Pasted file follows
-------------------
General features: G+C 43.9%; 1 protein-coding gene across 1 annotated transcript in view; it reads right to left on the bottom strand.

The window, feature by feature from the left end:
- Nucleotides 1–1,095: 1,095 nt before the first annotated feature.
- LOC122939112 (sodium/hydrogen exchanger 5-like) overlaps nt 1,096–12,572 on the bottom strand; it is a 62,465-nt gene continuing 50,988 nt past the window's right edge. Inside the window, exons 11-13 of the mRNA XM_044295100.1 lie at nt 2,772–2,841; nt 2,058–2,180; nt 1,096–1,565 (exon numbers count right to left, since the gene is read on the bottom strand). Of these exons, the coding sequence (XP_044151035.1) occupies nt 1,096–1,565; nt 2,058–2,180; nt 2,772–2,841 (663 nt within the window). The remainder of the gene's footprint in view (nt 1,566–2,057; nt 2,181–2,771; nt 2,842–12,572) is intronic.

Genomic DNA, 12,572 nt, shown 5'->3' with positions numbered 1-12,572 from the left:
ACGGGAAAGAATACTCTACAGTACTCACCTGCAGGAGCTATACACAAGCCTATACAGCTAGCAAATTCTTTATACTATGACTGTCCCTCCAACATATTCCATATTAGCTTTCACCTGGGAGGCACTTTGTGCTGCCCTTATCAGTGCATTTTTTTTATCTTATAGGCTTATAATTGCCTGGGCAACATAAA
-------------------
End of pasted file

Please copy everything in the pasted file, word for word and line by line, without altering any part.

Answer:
General features: G+C 43.9%; 1 protein-coding gene across 1 annotated transcript in view; it reads right to left on the bottom strand.

The window, feature by feature from the left end:
- Nucleotides 1–1,095: 1,095 nt before the first annotated feature.
- LOC122939112 (sodium/hydrogen exchanger 5-like) overlaps nt 1,096–12,572 on the bottom strand; it is a 62,465-nt gene continuing 50,988 nt past the window's right edge. Inside the window, exons 11-13 of the mRNA XM_044295100.1 lie at nt 2,772–2,841; nt 2,058–2,180; nt 1,096–1,565 (exon numbers count right to left, since the gene is read on the bottom strand). Of these exons, the coding sequence (XP_044151035.1) occupies nt 1,096–1,565; nt 2,058–2,180; nt 2,772–2,841 (663 nt within the window). The remainder of the gene's footprint in view (nt 1,566–2,057; nt 2,181–2,771; nt 2,842–12,572) is intronic.

Genomic DNA, 12,572 nt, shown 5'->3' with positions numbered 1-12,572 from the left:
ACGGGAAAGAATACTCTACAGTACTCACCTGCAGGAGCTATACACAAGCCTATACAGCTAGCAAATTCTTTATACTATGACTGTCCCTCCAACATATTCCATATTAGCTTTCACCTGGGAGGCACTTTGTGCTGCCCTTATCAGTGCATTTTTTTTATCTTATAGGCTTATAATTGCCTGGGCAACATAAA